In the current, fast-changing education and labour market landscape, there is a need to promote more learner-centred strategies and to build bridges between initial and continuing vocational education and training (VET). Cedefop’s latest briefing note on the future of VET provides insights into how training content and provision are changing to respond to labour markets’ rapidly evolving skill needs.

Many countries have rationalised their initial VET (IVET) approach, merging similar qualifications into more generic ones while broadening their profile and increasing their occupational scope and flexibility. When these qualifications are combined with recognition or validation of prior learning, they enable people to engage in continuing training (CVET) and further learning later in life, and to obtain more specific or up-to-date credentials.

Today, general subjects such as maths, science and languages, as well as theoretical vocational subjects, are mostly taught in classroom settings. Practical vocational learning takes place at the workplace or in VET school workshops. Occupational skills evolve, reflecting technological and societal developments, but transversal skills, acquired in different settings, are for life and allow people to cope with change.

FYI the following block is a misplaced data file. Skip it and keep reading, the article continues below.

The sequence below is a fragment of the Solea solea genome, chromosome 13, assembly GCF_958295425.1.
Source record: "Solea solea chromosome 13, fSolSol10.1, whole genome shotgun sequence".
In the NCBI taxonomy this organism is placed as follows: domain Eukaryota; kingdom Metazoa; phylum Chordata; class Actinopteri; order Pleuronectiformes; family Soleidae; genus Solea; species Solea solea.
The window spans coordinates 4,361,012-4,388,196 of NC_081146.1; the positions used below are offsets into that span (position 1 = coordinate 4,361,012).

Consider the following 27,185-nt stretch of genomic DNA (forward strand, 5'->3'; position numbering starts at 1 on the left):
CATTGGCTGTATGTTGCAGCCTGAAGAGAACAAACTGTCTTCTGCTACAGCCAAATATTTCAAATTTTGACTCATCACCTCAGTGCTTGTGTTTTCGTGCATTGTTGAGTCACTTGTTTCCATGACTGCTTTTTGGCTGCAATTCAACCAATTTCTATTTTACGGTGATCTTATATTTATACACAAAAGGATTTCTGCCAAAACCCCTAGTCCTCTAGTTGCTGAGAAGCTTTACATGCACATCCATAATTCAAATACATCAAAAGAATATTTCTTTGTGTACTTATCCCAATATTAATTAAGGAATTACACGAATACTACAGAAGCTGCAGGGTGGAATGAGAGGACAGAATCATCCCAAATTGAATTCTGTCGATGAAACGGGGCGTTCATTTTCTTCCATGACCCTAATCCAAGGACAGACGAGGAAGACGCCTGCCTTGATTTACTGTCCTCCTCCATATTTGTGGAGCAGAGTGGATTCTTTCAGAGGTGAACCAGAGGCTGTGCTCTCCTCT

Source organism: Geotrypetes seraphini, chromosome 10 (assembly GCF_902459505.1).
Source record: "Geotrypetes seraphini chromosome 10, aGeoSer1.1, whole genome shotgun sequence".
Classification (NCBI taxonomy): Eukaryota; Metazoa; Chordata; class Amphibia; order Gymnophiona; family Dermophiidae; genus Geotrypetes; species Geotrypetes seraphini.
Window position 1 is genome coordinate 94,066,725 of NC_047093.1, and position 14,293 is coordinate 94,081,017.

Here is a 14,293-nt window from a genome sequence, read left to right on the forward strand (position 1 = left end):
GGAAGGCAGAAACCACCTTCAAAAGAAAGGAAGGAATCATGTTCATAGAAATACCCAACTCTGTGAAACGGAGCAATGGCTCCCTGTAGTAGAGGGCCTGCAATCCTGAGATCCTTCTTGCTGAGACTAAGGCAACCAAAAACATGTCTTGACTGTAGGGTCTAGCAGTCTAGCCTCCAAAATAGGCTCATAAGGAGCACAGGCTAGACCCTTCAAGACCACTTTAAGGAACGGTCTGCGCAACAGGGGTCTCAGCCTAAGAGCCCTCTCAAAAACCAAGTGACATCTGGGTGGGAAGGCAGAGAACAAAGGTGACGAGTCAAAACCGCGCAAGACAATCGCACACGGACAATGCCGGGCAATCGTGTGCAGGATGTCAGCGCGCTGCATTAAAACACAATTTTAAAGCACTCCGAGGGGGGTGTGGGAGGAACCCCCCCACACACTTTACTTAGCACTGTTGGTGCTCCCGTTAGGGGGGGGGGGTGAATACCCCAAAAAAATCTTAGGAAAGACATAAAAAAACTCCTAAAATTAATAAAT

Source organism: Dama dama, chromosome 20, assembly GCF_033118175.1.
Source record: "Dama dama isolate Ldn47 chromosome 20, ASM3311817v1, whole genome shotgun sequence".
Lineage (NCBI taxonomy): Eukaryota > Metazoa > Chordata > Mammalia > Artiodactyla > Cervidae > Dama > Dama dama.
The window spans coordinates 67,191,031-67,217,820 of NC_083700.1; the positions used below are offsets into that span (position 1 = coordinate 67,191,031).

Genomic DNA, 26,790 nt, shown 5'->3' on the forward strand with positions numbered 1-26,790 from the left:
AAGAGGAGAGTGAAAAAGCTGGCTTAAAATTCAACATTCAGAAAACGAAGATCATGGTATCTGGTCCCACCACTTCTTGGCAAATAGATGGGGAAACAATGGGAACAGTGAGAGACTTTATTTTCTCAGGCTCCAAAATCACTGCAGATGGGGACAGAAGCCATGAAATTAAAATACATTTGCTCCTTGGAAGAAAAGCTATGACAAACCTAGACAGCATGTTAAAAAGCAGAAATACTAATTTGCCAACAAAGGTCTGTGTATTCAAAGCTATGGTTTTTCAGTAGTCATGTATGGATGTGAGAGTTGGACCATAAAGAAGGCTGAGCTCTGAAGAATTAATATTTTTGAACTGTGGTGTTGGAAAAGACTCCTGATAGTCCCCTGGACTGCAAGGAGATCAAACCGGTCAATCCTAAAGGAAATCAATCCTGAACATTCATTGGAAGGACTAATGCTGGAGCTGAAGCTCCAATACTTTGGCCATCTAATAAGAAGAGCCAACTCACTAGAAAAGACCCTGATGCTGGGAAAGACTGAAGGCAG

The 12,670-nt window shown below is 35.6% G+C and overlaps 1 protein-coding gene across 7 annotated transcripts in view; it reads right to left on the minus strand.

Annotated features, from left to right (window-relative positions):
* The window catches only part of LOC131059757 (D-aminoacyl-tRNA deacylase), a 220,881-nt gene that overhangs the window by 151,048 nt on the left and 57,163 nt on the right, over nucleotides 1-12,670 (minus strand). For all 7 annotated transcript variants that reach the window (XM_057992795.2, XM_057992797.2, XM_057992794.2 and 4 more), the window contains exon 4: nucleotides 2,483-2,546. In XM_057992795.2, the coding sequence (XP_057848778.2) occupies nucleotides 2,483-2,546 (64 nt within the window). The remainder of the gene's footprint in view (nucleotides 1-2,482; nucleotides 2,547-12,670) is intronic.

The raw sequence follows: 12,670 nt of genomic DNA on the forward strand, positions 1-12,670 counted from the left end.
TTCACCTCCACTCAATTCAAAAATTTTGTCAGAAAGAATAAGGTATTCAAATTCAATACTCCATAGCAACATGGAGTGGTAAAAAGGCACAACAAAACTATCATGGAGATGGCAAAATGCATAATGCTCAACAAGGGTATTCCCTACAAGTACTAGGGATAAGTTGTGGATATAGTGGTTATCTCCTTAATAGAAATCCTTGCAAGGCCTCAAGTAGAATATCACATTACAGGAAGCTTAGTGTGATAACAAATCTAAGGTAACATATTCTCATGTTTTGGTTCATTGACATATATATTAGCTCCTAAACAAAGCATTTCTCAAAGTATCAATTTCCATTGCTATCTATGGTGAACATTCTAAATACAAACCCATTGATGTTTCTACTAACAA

Workplace learning has increased across Europe, often at the expense of classroom instruction. The workplace is no longer seen as a place to practice classroom knowledge but rather as one allowing learners to acquire skills that cannot be taught in school settings.

In recent years, most EU countries have given greater autonomy to VET schools and local authorities, acknowledging that they are best placed to respond to emerging local skill needs. And IVET schools increasingly accommodate adult learners, as modularised qualifications make IVET more relevant for them.

Learners taking up vocational training bring increasingly different expectations and capacities. It is important to design national curricula with close reference to these, allowing providers to adapt their training offer to different learners at the right level and in the right format. Supported by well-integrated guidance and validation arrangements, targeted individualised training provision will help ensure VET’s future relevance and quality.

Read more in our latest briefing note.


Press release - The future of vocational education and training is learner-centred